(Reuters) - Rupert Murdoch and his wife, Wendi Deng Murdoch, appeared before a Manhattan judge on Wednesday in a 10-minute hearing that cleared the way for ending their 14-year marriage.
“I‘m glad you were able to resolve these matters amicably,” New York State Judge Ellen Gesmer said to the media mogul and his wife after asking if they were satisfied with settlement.
After the session, Deng, dressed in a dark-green coat and navy skirt, crossed the courtroom to hug her soon-to-be ex-husband, the chairman of News Corp and 21st Century Fox.
Key details of the agreement were not revealed, but a person familiar with the terms of settlement said Deng is expected to keep the couple’s home in Beijing and their Fifth Avenue apartment in Manhattan, purchased in 2004 for a then-record $44 million.
William Zabel, an attorney for Deng, and Ira Garr, representing Murdoch, were seated next to their clients.
Murdoch, 82, filed for divorce from Deng, 44, in June citing that their marriage had been irretrievably broken, according to his spokesman at the time. He made the move weeks before he was set to split his media and entertainment empire into two separate companies.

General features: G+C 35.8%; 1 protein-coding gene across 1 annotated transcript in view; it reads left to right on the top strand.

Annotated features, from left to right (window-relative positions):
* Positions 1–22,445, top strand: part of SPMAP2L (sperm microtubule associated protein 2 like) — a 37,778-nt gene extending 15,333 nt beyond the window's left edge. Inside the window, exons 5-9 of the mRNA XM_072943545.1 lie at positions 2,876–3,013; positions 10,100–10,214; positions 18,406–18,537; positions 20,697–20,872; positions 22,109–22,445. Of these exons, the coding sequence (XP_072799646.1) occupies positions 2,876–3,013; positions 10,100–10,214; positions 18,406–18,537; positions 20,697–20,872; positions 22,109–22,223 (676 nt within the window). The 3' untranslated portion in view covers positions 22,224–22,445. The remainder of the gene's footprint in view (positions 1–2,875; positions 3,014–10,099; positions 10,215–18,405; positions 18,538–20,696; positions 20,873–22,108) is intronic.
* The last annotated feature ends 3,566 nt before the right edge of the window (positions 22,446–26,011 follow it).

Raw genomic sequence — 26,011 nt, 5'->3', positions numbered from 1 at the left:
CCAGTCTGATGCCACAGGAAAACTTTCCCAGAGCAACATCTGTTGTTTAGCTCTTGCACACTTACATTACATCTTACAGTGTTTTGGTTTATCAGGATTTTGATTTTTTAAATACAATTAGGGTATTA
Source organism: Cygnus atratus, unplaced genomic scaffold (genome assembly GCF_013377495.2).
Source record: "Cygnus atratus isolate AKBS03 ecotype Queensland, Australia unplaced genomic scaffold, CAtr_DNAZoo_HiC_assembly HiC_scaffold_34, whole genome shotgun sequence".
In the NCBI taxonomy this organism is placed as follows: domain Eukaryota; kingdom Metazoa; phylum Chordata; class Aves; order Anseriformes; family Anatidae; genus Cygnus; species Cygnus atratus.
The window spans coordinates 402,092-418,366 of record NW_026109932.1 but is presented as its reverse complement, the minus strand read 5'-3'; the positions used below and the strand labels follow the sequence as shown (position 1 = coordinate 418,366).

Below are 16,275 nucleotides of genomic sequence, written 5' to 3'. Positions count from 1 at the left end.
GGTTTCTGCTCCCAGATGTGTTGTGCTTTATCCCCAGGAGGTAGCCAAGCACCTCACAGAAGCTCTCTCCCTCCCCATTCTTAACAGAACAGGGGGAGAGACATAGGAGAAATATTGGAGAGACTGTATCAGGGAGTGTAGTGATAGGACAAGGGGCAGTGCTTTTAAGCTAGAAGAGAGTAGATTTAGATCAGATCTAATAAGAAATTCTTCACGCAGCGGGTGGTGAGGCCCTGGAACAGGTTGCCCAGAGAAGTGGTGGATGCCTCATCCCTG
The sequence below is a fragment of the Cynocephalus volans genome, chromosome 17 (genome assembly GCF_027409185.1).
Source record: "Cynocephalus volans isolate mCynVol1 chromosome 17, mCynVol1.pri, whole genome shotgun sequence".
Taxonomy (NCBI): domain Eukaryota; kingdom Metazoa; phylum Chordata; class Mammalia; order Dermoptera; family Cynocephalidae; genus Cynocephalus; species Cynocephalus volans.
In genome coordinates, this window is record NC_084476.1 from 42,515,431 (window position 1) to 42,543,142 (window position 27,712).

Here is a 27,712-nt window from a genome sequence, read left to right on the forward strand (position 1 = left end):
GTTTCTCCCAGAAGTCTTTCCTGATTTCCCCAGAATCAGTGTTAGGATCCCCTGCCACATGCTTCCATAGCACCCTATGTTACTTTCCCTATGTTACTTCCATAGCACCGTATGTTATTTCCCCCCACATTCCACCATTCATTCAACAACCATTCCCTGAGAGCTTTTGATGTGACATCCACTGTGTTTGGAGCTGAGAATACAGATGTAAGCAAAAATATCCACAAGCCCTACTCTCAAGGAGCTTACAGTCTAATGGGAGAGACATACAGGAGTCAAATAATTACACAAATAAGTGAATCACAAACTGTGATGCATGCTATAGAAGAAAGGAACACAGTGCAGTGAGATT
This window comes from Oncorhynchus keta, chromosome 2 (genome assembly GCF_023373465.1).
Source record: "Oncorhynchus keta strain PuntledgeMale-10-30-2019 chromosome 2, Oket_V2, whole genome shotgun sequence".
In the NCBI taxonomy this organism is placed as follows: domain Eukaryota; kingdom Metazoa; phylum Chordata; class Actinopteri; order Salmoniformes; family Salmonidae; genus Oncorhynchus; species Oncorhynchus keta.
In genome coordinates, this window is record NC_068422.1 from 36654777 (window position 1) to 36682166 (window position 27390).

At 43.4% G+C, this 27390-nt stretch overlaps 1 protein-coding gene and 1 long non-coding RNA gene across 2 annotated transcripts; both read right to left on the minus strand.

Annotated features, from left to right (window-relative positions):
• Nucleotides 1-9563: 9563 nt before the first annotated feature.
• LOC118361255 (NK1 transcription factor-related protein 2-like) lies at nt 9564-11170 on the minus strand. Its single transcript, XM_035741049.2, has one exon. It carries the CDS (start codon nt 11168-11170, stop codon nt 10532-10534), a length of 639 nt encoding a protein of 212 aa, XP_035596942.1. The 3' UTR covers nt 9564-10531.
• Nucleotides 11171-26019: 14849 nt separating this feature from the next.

Deng met Murdoch in 1998 when she was a junior executive at News Corp’s Star TV in China and served as his interpreter during a business trip.
While the divorce is not yet final, the procedural hearing was one of the key steps necessary for the couple to part ways.
The split is not expected to affect operations at Fox and News Corp, which is controlled by the Murdoch family trust that holds about 40 percent of the voting stock in both companies.
Murdoch’s two children with Deng - Grace, 12, and Chloe, 10 - have shares in the trust but no voting rights.
Murdoch also has four adult children - Prudence, Lachlan, James and Elizabeth, who hold voting rights in the trust.
Murdoch and Deng wed shortly after his 31-year marriage to second wife, Anna, ended in divorce.
Deng never had a formal role at News Corp, although during their more than decade-long marriage, she served as a close advisor to Murdoch especially relating to the company’s business in China.
To many, she is perhaps best known for intercepting a shaving cream pie that was pitched at Murdoch while he was testifying before the British Parliament over News Corp’s phone-hacking scandal in July 2011.
The incident gained her the nickname “tiger wife.”
Reporting by Jennifer Saba in New York; editing by Gunna Dickson